People gravitate towards the face because that’s how we’re naturally wired. With this in mind, it’s important an artist be mindful when painting a sculpture’s face, pay attention to tone, texture, detail, precision, and impression.
Truly, the face is characterized by lots of details and nuances that are essential for a paint job to mimic. But artwork is as much addition as subtraction, so an artist needs to know what to showcase and what to downplay, and facial shading is a clear illustration where this skill is important. So let’s look at some ways to achieve a life-like impression with some simple approaches.
It should be noted, however, that we won't be discussing the painting of eyes or markings since these warrant their own tutorial. We'll just be focusing on the contours of the equine face and how we can help them "pop" and appear textural, detailed, and fleshy.
First, we have to identify those skeletal parts of the face that need highlighting and those that need shading. Such skeletal things include the zygomatic arches, the nasal bone, jaw bars, and the teardrop bone. And remember, subcutaneous bone should appear hard and solid, not fleshy and squishy. A handy way to achieve this is using bold blocks of highlight and shadow. However, be mindful of certain coat characteristics that call of the bony areas, or certain areas of the head, to be darkly shaded. For example, on many greys and sooties, for example, the teardrop bones are dark.
Next, we need to identify those fleshy parts that deserve similar treatment such as, for example, the jowls, the buccinator bellies, the muzzle, the eyelids, eyebrow wrinkles, forehead musculature, and fleshy details and textures. Keep in mind these are gooshy areas and should be given a treatment that instills a fleshy nature into them. A handy way to mimic this is to use a bold shading treatment with embedded subtle tonal differences, with a squiggly, multi-layered treatment to highlighting, texture, and tone. Indeed, squiggles of light color are particularly helpful in the expanse between the eye and nostril.
Third, identify those details that should be specially highlighted such as veins, wrinkles, eyelashes, ear fuzz, ripples, subtle bumps or depressions, or other little touches. Like with fleshy parts, these squooshy details should appear gooshy and soft, not hard and firm. A good way to achieve this is a subtle layering of color and tone to make them sit back in some places and pop out in others.
Fourth, we need to pay attention to hair growth such as forehead whorls or the flow of composite grain or fleabites. Likewise, hair details should appear fuzzy or silky, and a diffused use of paint with subtle, strategic, striated detail can do much to mimic this effect. For example, drawing in “hairs” with color pencils and then softening them with a burnisher or airbrush to make them “sit back" into the coat.
Once we have a good handle on the sculpture’s facial features, we can now paint them. The thing to keep in mind is that it’s our job as a painter to showcase those aspects that are terrific and minimize those that are problematic. In short, we should flatter the sculpture in a lifelike manner, and that can be achieved by the following:
- Think of the face being lit from a single light source, somewhere in the front, about five inches from the sculpture’s nasal bone and forehead. This helps to mimic the angle of the sun's light if we were studying a real horse. So where the light hits is where the highlight should be concentrated and where it doesn’t should be where there shade is applied. Therefore the “tops” of things need highlight and the “bottoms” of things need shading.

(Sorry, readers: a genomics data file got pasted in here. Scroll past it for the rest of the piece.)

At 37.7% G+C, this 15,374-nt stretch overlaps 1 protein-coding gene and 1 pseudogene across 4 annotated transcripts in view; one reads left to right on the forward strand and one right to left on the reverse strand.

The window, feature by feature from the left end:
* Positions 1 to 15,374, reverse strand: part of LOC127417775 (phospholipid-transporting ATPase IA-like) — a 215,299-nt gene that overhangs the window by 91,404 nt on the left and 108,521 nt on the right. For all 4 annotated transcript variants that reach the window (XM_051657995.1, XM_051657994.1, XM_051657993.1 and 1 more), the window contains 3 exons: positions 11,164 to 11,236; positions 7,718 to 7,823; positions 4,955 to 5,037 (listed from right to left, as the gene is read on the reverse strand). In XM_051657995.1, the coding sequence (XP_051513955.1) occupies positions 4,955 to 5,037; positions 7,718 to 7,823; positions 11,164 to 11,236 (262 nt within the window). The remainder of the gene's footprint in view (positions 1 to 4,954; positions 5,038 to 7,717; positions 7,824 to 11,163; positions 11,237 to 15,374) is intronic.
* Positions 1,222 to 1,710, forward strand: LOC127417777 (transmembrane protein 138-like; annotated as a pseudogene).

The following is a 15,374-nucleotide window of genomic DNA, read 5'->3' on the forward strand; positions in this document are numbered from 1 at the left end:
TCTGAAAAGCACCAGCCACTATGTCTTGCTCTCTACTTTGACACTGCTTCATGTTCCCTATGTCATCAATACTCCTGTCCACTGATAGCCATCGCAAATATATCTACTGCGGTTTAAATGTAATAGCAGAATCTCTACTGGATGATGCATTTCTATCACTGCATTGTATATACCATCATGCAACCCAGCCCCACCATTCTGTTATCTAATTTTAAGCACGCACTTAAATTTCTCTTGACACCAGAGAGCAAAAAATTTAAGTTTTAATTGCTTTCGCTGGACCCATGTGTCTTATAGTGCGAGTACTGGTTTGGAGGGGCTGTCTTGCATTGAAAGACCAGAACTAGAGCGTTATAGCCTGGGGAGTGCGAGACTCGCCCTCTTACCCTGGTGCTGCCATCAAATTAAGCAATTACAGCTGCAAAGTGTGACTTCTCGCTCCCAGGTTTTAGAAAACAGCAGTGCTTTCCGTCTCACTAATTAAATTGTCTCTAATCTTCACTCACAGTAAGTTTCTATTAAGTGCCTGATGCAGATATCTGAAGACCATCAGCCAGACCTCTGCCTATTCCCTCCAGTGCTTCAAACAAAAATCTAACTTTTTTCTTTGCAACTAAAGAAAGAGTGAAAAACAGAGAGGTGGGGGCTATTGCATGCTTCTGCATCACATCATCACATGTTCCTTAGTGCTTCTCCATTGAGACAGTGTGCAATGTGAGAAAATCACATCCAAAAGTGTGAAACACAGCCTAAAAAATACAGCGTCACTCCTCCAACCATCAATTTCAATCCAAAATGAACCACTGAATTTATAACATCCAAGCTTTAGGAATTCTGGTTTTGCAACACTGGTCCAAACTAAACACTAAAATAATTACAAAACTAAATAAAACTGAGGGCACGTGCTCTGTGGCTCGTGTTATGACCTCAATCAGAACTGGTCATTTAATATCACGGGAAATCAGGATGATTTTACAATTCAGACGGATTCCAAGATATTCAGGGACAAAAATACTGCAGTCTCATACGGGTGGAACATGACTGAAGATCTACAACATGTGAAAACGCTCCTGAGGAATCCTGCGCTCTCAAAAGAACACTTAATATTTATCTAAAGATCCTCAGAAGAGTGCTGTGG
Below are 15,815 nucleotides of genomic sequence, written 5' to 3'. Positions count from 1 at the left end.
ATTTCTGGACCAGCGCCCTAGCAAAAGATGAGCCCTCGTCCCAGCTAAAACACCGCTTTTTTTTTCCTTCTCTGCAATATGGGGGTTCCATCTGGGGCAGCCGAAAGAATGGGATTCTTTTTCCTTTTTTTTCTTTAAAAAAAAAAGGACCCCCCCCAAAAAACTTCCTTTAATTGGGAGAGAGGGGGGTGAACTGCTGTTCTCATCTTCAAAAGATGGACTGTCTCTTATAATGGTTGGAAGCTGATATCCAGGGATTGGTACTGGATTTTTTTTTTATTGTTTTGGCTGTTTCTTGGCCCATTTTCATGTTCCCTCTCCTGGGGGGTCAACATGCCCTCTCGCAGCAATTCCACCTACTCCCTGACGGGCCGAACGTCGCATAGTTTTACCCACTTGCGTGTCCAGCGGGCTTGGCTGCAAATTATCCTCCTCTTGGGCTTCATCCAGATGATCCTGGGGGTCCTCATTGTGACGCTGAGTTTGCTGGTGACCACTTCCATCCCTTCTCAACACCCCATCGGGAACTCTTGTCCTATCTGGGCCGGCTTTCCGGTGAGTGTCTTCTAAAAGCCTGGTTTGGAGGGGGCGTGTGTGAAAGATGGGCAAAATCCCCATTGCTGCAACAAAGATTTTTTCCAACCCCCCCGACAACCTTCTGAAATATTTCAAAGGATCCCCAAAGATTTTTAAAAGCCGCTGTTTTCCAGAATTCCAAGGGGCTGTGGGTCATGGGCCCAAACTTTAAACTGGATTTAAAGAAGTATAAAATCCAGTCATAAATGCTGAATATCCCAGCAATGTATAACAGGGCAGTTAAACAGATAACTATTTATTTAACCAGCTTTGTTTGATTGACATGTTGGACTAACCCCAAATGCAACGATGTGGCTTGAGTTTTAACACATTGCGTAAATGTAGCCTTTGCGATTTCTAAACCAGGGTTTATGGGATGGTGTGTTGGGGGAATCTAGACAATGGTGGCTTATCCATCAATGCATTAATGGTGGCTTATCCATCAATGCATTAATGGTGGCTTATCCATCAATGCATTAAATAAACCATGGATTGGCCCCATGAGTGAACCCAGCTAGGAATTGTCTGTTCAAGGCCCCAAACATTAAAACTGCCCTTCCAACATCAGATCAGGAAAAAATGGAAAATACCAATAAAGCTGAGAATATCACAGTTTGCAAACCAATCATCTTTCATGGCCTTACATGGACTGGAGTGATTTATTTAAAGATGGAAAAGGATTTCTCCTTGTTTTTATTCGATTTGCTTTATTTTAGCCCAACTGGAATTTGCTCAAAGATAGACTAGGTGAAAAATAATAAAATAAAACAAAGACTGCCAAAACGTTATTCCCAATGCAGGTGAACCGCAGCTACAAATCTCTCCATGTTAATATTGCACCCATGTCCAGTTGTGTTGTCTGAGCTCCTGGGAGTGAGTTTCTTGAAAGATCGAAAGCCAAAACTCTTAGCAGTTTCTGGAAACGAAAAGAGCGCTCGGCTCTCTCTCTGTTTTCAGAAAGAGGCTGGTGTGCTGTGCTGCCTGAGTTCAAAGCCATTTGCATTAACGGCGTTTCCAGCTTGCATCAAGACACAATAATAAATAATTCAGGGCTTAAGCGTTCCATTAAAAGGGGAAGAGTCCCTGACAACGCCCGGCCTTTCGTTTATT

- We should paint like we mean it. Be confident and avoid a confusing use of pigment. Keeping our ideas clear and facial features distinct helps to foster the impression of mass and factual anatomy.
- The face has to make sense visually or it’ll be distracting. Every single detail and portion of the face should be treated with a meticulous hand. Messiness, confusion, or carelessness with our media will ruin the result. Plus, our paintwork should never appear hurried, sloppy, or inconsistent to the underlying sculpture. For instance, eyelid and eyebrow wrinkle highlights should be exactly on the tops of the wrinkles and the shading should be exactly within the folds of the wrinkles. Likewise, vein highlights should be on top of the veins and not slip off onto the facial musculature. An unsteady hand defeats our purpose.
- Detail counts. While some pieces have a simplistic approach to facial shading, they would do better with more thought and detail. Yes, a horse’s face often doesn’t have all of the hyper-detail some sculptures or paintwork has, but we’re dealing with inanimate objects that have to mimic life, and usually a simplistic approach to facial shading fails to mimic this impression. We don't want our piece to look like a painted model, do we? So pay extra attention to details, deliberately accentuating them with pigment thoughtfully and carefully. Look for squiggles, ripples, and tiny striations to accentuate, too, to really "wake up" the face.
- Know which to emphasize and which to give softer treatment. For example, the zygomatic arches and buccinators do well with a bolder treatment whereas the muzzle can often use a subtler touch.
- Be mindful of coat colors and characteristics such as pangare, sooties, greying patterns, or other such coat characteristics because these require different pigments and treatments. As for cremellos and other similar dilutes, we can simply substitute flesh tones for charcoal tones. The same ideas apply.
- If the sculpture’s facial structure is incorrect, it’s best to minimize those areas that are inaccurate and focus on other areas that are correct rather than fight matters and artificially manipulate things with pigment. Perhaps a pattern or marking can help disguise and distract. Nevertheless, while an incorrect sculpture can be elevated by skilled paintwork, the problems will still be visible to a trained eye, so we should just do our best. We should seek to paint the best pieces we can.